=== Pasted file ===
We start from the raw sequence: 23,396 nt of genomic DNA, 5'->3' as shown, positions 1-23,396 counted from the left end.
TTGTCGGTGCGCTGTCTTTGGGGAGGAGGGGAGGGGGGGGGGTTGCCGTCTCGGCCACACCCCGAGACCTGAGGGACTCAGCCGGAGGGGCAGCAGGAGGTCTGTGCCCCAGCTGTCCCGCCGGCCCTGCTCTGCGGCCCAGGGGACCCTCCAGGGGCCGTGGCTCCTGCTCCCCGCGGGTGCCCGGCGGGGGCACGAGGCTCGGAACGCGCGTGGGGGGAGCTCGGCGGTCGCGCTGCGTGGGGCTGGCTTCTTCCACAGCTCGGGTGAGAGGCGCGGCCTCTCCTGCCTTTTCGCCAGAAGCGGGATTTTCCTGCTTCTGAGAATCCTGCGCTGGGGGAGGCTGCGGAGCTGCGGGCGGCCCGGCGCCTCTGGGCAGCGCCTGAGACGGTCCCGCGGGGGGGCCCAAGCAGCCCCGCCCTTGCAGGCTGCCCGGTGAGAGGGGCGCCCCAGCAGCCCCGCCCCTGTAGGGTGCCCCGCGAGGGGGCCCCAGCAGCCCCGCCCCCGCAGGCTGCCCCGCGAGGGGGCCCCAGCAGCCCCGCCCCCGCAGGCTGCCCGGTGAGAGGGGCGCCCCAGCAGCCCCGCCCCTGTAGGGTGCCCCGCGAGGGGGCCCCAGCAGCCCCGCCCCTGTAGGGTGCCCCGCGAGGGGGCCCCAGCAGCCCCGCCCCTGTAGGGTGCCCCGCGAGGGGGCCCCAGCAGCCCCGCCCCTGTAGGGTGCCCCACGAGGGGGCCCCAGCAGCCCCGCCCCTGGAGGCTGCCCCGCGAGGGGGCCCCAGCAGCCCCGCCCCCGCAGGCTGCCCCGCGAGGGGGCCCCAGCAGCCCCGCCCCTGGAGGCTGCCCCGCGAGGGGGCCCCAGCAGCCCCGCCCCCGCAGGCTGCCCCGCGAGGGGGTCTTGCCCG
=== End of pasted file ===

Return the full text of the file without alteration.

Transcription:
We start from the raw sequence: 23,396 nt of genomic DNA, 5'->3' as shown, positions 1-23,396 counted from the left end.
TTGTCGGTGCGCTGTCTTTGGGGAGGAGGGGAGGGGGGGGGGTTGCCGTCTCGGCCACACCCCGAGACCTGAGGGACTCAGCCGGAGGGGCAGCAGGAGGTCTGTGCCCCAGCTGTCCCGCCGGCCCTGCTCTGCGGCCCAGGGGACCCTCCAGGGGCCGTGGCTCCTGCTCCCCGCGGGTGCCCGGCGGGGGCACGAGGCTCGGAACGCGCGTGGGGGGAGCTCGGCGGTCGCGCTGCGTGGGGCTGGCTTCTTCCACAGCTCGGGTGAGAGGCGCGGCCTCTCCTGCCTTTTCGCCAGAAGCGGGATTTTCCTGCTTCTGAGAATCCTGCGCTGGGGGAGGCTGCGGAGCTGCGGGCGGCCCGGCGCCTCTGGGCAGCGCCTGAGACGGTCCCGCGGGGGGGCCCAAGCAGCCCCGCCCTTGCAGGCTGCCCGGTGAGAGGGGCGCCCCAGCAGCCCCGCCCCTGTAGGGTGCCCCGCGAGGGGGCCCCAGCAGCCCCGCCCCCGCAGGCTGCCCCGCGAGGGGGCCCCAGCAGCCCCGCCCCCGCAGGCTGCCCGGTGAGAGGGGCGCCCCAGCAGCCCCGCCCCTGTAGGGTGCCCCGCGAGGGGGCCCCAGCAGCCCCGCCCCTGTAGGGTGCCCCGCGAGGGGGCCCCAGCAGCCCCGCCCCTGTAGGGTGCCCCGCGAGGGGGCCCCAGCAGCCCCGCCCCTGTAGGGTGCCCCACGAGGGGGCCCCAGCAGCCCCGCCCCTGGAGGCTGCCCCGCGAGGGGGCCCCAGCAGCCCCGCCCCCGCAGGCTGCCCCGCGAGGGGGCCCCAGCAGCCCCGCCCCTGGAGGCTGCCCCGCGAGGGGGCCCCAGCAGCCCCGCCCCCGCAGGCTGCCCCGCGAGGGGGTCTTGCCCG